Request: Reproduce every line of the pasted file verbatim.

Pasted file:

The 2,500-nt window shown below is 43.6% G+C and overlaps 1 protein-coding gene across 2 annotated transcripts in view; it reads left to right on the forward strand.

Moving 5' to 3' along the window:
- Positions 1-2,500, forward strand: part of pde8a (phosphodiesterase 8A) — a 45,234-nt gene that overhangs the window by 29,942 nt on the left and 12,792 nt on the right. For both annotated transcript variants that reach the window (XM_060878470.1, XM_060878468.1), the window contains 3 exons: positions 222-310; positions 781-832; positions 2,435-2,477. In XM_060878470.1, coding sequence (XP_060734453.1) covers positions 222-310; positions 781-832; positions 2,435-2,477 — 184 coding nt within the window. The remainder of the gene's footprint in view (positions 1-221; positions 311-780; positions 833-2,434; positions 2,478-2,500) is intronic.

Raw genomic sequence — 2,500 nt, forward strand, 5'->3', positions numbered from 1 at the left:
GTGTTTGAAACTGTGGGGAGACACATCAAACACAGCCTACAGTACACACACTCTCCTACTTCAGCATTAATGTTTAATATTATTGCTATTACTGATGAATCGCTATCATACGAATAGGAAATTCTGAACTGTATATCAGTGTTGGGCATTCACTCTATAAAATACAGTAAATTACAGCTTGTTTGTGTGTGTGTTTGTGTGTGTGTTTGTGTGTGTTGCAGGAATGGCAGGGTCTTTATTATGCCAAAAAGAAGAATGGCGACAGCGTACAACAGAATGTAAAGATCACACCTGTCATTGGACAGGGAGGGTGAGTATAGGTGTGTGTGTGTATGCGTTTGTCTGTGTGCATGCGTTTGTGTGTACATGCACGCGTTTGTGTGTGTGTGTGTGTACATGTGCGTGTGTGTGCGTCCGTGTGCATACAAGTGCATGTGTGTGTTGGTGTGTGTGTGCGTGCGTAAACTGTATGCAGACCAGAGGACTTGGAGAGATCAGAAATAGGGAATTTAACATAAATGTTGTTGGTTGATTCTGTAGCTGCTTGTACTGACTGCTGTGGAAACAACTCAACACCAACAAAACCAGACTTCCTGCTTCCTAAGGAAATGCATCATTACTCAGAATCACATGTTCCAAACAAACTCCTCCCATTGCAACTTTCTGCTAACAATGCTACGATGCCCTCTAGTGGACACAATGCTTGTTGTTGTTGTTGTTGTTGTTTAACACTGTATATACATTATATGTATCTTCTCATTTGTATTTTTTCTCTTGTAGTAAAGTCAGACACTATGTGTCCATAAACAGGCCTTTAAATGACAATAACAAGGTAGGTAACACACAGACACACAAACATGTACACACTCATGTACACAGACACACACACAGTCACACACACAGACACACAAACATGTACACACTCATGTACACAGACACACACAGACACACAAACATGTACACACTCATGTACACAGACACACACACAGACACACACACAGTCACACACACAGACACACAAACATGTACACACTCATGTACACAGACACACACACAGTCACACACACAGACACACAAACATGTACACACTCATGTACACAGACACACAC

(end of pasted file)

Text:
The 2,500-nt window shown below is 43.6% G+C and overlaps 1 protein-coding gene across 2 annotated transcripts in view; it reads left to right on the forward strand.

Moving 5' to 3' along the window:
- Positions 1-2,500, forward strand: part of pde8a (phosphodiesterase 8A) — a 45,234-nt gene that overhangs the window by 29,942 nt on the left and 12,792 nt on the right. For both annotated transcript variants that reach the window (XM_060878470.1, XM_060878468.1), the window contains 3 exons: positions 222-310; positions 781-832; positions 2,435-2,477. In XM_060878470.1, coding sequence (XP_060734453.1) covers positions 222-310; positions 781-832; positions 2,435-2,477 — 184 coding nt within the window. The remainder of the gene's footprint in view (positions 1-221; positions 311-780; positions 833-2,434; positions 2,478-2,500) is intronic.

Raw genomic sequence — 2,500 nt, forward strand, 5'->3', positions numbered from 1 at the left:
GTGTTTGAAACTGTGGGGAGACACATCAAACACAGCCTACAGTACACACACTCTCCTACTTCAGCATTAATGTTTAATATTATTGCTATTACTGATGAATCGCTATCATACGAATAGGAAATTCTGAACTGTATATCAGTGTTGGGCATTCACTCTATAAAATACAGTAAATTACAGCTTGTTTGTGTGTGTGTTTGTGTGTGTGTTTGTGTGTGTTGCAGGAATGGCAGGGTCTTTATTATGCCAAAAAGAAGAATGGCGACAGCGTACAACAGAATGTAAAGATCACACCTGTCATTGGACAGGGAGGGTGAGTATAGGTGTGTGTGTGTATGCGTTTGTCTGTGTGCATGCGTTTGTGTGTACATGCACGCGTTTGTGTGTGTGTGTGTGTACATGTGCGTGTGTGTGCGTCCGTGTGCATACAAGTGCATGTGTGTGTTGGTGTGTGTGTGCGTGCGTAAACTGTATGCAGACCAGAGGACTTGGAGAGATCAGAAATAGGGAATTTAACATAAATGTTGTTGGTTGATTCTGTAGCTGCTTGTACTGACTGCTGTGGAAACAACTCAACACCAACAAAACCAGACTTCCTGCTTCCTAAGGAAATGCATCATTACTCAGAATCACATGTTCCAAACAAACTCCTCCCATTGCAACTTTCTGCTAACAATGCTACGATGCCCTCTAGTGGACACAATGCTTGTTGTTGTTGTTGTTGTTGTTTAACACTGTATATACATTATATGTATCTTCTCATTTGTATTTTTTCTCTTGTAGTAAAGTCAGACACTATGTGTCCATAAACAGGCCTTTAAATGACAATAACAAGGTAGGTAACACACAGACACACAAACATGTACACACTCATGTACACAGACACACACACAGTCACACACACAGACACACAAACATGTACACACTCATGTACACAGACACACACAGACACACAAACATGTACACACTCATGTACACAGACACACACACAGACACACACACAGTCACACACACAGACACACAAACATGTACACACTCATGTACACAGACACACACACAGTCACACACACAGACACACAAACATGTACACACTCATGTACACAGACACACAC